The next few weeks figure to be extraordinarily painful for Democrats. What's still to be decided is whether the years -- and decades -- to come will follow with more of the same.
President Donald Trump's second Supreme Court nominee will, like his first, almost certainly be confirmed by Senate Republicans and, depending on how the confirmation hearings unfold, a few red state Democrats. The future of Roe v. Wade, along with Obamacare and other core liberal achievements, will soon be considered ripe for conservative legal and legislative challenges.
Some 12 days after Justice Anthony Kennedy announced his decision to retire, Democratic leaders in Washington have yet to coalesce around a clear strategy for opposing his would-be successor. Progressive groups are working to organize and energize the opposition, but they too have been vague in articulating how or by what means this fight ultimately breaks their way.
They must also be aware, and have to live with the fact, that a number of the 10 Democrats running for re-election in states Trump won -- Democrats they'll need to rely on if they can reclaim a majority -- may break with the party, as some did in backing Neil Gorsuch's nomination.
It's a pitiable state of affairs. Whatever direction Trump goes, even if it causes some initial agita on the right, will almost surely end with a coalescing around the nominee. The best case for Democrats, meanwhile, is to keep from splintering while parlaying almost certain defeat into more fuel for the base as the midterm elections approach and the 2020 presidential season comes up on the horizon.
Moving that way will require a shift in thinking both on and off Capitol Hill. To start, it's not a cop-out to concede that, more than any ideological divide on the left or lack of tactical imagination, the trouble for Democrats now is rooted in simple math. Unless a GOP senator joins them, Democrats don't have the votes to defeat Trump's pick.
Republican Sens. Susan Collins of Maine and Lisa Murkowski of Alaska, both of whom support abortion rights, could, in theory, break ranks with their party. But that seems less likely at this point than red state Democrats, especially those facing re-election, peeling off in favor of Trump's nominee.
Individual senators will, ultimately, go the routes they believe are mostly like to deliver them to another term. The long-standing conventional wisdom assumes that showing off an independent streak, a "maverick" tendency to "buck the party" (as the clichés go), is the best way to persuade and keep either nonideological or ideologically opposed voters.
But if Democrats have learned anything from the campaign that ended with Trump's election, or the years of political brawling that created the environment in which a Trump candidacy could flourish and win, they should understand now that the old rules no longer apply.
That means, in this Supreme Court fight, unified opposition will be essential -- even if it falls short of being successful. It means leadership, starting with Senate Minority Leader Chuck Schumer of New York, need to do everything in their power to deny Trump and the GOP their way.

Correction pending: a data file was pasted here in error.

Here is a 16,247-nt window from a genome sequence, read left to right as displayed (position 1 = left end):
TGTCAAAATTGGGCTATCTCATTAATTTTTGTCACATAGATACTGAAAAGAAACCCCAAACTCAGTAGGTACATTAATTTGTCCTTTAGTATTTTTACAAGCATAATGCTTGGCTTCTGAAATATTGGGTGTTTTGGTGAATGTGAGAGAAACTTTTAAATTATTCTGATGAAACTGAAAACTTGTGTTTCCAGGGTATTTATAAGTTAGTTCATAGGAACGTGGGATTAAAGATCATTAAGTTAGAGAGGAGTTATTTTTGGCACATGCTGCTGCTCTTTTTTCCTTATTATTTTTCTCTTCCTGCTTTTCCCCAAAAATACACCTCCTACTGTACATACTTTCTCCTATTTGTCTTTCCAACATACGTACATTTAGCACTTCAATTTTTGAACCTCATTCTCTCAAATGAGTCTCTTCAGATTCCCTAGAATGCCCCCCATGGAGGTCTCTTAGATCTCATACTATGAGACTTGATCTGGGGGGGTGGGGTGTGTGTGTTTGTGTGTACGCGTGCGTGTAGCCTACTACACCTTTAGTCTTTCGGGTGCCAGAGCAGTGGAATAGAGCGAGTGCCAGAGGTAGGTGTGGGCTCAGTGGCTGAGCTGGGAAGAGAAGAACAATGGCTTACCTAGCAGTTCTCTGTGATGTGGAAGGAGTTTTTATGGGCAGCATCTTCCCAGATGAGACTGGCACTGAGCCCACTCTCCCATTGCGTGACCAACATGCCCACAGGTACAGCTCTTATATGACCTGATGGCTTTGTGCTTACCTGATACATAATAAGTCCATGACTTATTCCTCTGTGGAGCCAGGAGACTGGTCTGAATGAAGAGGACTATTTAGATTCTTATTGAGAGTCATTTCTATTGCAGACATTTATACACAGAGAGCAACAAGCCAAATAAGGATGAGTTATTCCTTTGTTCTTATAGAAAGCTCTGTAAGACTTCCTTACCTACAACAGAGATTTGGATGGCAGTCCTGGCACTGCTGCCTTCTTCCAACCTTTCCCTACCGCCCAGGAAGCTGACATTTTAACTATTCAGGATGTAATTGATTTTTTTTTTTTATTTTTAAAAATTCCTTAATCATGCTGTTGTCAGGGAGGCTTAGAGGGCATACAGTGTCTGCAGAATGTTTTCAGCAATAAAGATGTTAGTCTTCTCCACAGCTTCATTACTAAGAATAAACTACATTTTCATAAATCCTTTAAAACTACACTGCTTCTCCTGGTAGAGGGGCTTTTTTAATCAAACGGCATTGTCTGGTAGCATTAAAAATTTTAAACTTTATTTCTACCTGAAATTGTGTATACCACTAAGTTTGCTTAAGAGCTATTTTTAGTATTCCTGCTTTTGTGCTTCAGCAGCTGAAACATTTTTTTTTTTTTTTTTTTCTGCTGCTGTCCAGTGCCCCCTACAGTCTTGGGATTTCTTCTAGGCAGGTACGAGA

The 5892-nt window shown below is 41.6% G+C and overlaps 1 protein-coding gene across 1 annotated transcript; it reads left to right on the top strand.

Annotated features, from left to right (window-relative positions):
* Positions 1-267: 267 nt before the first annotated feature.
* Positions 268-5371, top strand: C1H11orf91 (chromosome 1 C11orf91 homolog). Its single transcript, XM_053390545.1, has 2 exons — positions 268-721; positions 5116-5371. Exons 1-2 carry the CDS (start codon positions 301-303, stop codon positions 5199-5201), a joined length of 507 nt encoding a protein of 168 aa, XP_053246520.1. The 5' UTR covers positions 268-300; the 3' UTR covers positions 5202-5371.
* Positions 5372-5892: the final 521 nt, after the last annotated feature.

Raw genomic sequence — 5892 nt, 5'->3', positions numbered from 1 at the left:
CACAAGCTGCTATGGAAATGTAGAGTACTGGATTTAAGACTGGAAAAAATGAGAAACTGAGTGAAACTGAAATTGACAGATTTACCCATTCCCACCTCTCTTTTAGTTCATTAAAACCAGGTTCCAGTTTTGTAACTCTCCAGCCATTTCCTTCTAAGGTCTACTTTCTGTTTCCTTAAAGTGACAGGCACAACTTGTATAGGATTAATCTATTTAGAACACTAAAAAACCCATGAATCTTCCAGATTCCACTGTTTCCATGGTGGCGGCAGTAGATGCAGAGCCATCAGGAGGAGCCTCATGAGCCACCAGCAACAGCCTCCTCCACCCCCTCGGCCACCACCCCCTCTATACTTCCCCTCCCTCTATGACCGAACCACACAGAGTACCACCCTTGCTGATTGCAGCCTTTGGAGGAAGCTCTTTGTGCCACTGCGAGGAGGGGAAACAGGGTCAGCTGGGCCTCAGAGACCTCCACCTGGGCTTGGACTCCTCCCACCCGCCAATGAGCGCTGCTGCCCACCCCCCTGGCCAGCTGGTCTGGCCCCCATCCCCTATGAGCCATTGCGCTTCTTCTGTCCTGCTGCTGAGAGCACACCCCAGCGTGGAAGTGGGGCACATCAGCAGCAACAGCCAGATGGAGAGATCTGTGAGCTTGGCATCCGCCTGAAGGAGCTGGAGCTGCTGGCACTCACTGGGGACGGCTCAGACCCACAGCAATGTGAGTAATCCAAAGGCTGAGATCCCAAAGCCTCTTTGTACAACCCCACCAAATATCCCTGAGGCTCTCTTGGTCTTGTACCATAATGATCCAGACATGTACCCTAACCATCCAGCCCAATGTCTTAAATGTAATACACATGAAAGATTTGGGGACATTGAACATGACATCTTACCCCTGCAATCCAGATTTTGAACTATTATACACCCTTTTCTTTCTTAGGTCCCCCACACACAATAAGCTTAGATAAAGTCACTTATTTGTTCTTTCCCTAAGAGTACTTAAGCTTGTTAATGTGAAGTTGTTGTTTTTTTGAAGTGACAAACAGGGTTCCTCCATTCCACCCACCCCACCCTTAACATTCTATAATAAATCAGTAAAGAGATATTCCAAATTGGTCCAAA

Massachusetts' Sen. Elizabeth Warren, a rumored 2020 presidential contender, tried to set the stakes early on.
"Supreme Court Justice Anthony Kennedy's retirement means that women's health, equal marriage, and civil rights are all at risk," she tweeted hours after the announcement. "This is the fight of our lives."
And one that Democrats will only suffer more for backing down from. Capitulation here, even where it might help save an endangered seat, will only compound the damage done and sow more doubt over whether the party can be trusted to defend its most fundamental, core principles.
Up for re-election this fall in a state won by Trump in 2016, Pennsylvania's Sen. Bob Casey, one of the few Democrats who oppose abortion rights, found a way to oppose a Trump nominee before he or she is even announced.
He gave progressives a jolt on Monday by revealing plans to oppose the pick hours before the announcement came down. He argued in a statement that Trump's decision to select from a list of 25 options "dictated to him by the Heritage Foundation" undermined the process from the start and that "any judge on this list is fruit of a corrupt process straight from the D.C. swamp."
Unified opposition, it turns out, doesn't require unified thought or tactics.
Casey's much redder state colleagues have been more circumspect. Alabama's Doug Jones and North Dakota's Heidi Heitkamp, the latter facing a tough re-election fight, have signaled some openness to backing Trump's choice. West Virginia's Joe Manchin could be swayed. Joe Donnelly, of Indiana, is another GOP target.
Theirs are politically unenviable positions, to be sure. But if the logic guiding their votes doesn't factor in a legacy that stretches beyond the coming elections, they could end up confirming not only a justice, but also a more damaging suspicion about the Democratic Party.
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